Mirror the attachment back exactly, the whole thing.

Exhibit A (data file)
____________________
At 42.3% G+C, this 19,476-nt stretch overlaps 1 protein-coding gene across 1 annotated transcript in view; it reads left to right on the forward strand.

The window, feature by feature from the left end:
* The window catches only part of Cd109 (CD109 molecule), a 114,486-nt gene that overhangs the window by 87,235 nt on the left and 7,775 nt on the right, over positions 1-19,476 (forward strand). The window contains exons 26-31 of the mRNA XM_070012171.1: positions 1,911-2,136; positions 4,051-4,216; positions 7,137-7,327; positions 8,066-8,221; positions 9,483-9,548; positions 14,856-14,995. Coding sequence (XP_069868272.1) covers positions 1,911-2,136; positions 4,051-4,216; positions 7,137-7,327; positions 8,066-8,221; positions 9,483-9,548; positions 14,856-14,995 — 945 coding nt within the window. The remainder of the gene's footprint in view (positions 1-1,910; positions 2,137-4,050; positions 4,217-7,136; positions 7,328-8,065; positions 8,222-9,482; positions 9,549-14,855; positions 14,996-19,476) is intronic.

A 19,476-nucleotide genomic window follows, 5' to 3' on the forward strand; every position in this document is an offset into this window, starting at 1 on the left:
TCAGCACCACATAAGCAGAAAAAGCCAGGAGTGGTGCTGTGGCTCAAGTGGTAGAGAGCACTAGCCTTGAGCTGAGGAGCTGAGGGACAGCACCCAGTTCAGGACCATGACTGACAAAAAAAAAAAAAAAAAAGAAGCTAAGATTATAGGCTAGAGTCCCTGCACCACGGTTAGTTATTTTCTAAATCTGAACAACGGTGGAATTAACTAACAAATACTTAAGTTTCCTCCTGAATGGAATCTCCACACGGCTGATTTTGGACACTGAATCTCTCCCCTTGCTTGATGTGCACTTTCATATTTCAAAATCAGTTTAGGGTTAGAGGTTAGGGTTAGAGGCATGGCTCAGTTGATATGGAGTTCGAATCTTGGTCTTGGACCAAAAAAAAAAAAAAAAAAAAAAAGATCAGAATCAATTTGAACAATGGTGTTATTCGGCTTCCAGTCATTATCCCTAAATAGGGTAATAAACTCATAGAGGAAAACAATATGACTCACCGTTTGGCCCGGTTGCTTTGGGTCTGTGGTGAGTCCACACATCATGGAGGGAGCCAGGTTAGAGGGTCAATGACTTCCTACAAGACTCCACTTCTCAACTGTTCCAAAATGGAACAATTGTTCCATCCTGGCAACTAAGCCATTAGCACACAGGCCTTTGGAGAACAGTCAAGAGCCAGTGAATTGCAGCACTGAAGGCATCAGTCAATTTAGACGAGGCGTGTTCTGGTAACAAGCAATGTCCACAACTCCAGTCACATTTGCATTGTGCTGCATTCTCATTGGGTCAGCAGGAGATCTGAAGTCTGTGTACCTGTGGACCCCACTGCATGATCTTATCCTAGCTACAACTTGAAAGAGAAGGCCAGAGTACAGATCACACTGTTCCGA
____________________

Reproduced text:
At 42.3% G+C, this 19,476-nt stretch overlaps 1 protein-coding gene across 1 annotated transcript in view; it reads left to right on the forward strand.

The window, feature by feature from the left end:
* The window catches only part of Cd109 (CD109 molecule), a 114,486-nt gene that overhangs the window by 87,235 nt on the left and 7,775 nt on the right, over positions 1-19,476 (forward strand). The window contains exons 26-31 of the mRNA XM_070012171.1: positions 1,911-2,136; positions 4,051-4,216; positions 7,137-7,327; positions 8,066-8,221; positions 9,483-9,548; positions 14,856-14,995. Coding sequence (XP_069868272.1) covers positions 1,911-2,136; positions 4,051-4,216; positions 7,137-7,327; positions 8,066-8,221; positions 9,483-9,548; positions 14,856-14,995 — 945 coding nt within the window. The remainder of the gene's footprint in view (positions 1-1,910; positions 2,137-4,050; positions 4,217-7,136; positions 7,328-8,065; positions 8,222-9,482; positions 9,549-14,855; positions 14,996-19,476) is intronic.

A 19,476-nucleotide genomic window follows, 5' to 3' on the forward strand; every position in this document is an offset into this window, starting at 1 on the left:
TCAGCACCACATAAGCAGAAAAAGCCAGGAGTGGTGCTGTGGCTCAAGTGGTAGAGAGCACTAGCCTTGAGCTGAGGAGCTGAGGGACAGCACCCAGTTCAGGACCATGACTGACAAAAAAAAAAAAAAAAAAGAAGCTAAGATTATAGGCTAGAGTCCCTGCACCACGGTTAGTTATTTTCTAAATCTGAACAACGGTGGAATTAACTAACAAATACTTAAGTTTCCTCCTGAATGGAATCTCCACACGGCTGATTTTGGACACTGAATCTCTCCCCTTGCTTGATGTGCACTTTCATATTTCAAAATCAGTTTAGGGTTAGAGGTTAGGGTTAGAGGCATGGCTCAGTTGATATGGAGTTCGAATCTTGGTCTTGGACCAAAAAAAAAAAAAAAAAAAAAAAGATCAGAATCAATTTGAACAATGGTGTTATTCGGCTTCCAGTCATTATCCCTAAATAGGGTAATAAACTCATAGAGGAAAACAATATGACTCACCGTTTGGCCCGGTTGCTTTGGGTCTGTGGTGAGTCCACACATCATGGAGGGAGCCAGGTTAGAGGGTCAATGACTTCCTACAAGACTCCACTTCTCAACTGTTCCAAAATGGAACAATTGTTCCATCCTGGCAACTAAGCCATTAGCACACAGGCCTTTGGAGAACAGTCAAGAGCCAGTGAATTGCAGCACTGAAGGCATCAGTCAATTTAGACGAGGCGTGTTCTGGTAACAAGCAATGTCCACAACTCCAGTCACATTTGCATTGTGCTGCATTCTCATTGGGTCAGCAGGAGATCTGAAGTCTGTGTACCTGTGGACCCCACTGCATGATCTTATCCTAGCTACAACTTGAAAGAGAAGGCCAGAGTACAGATCACACTGTTCCGA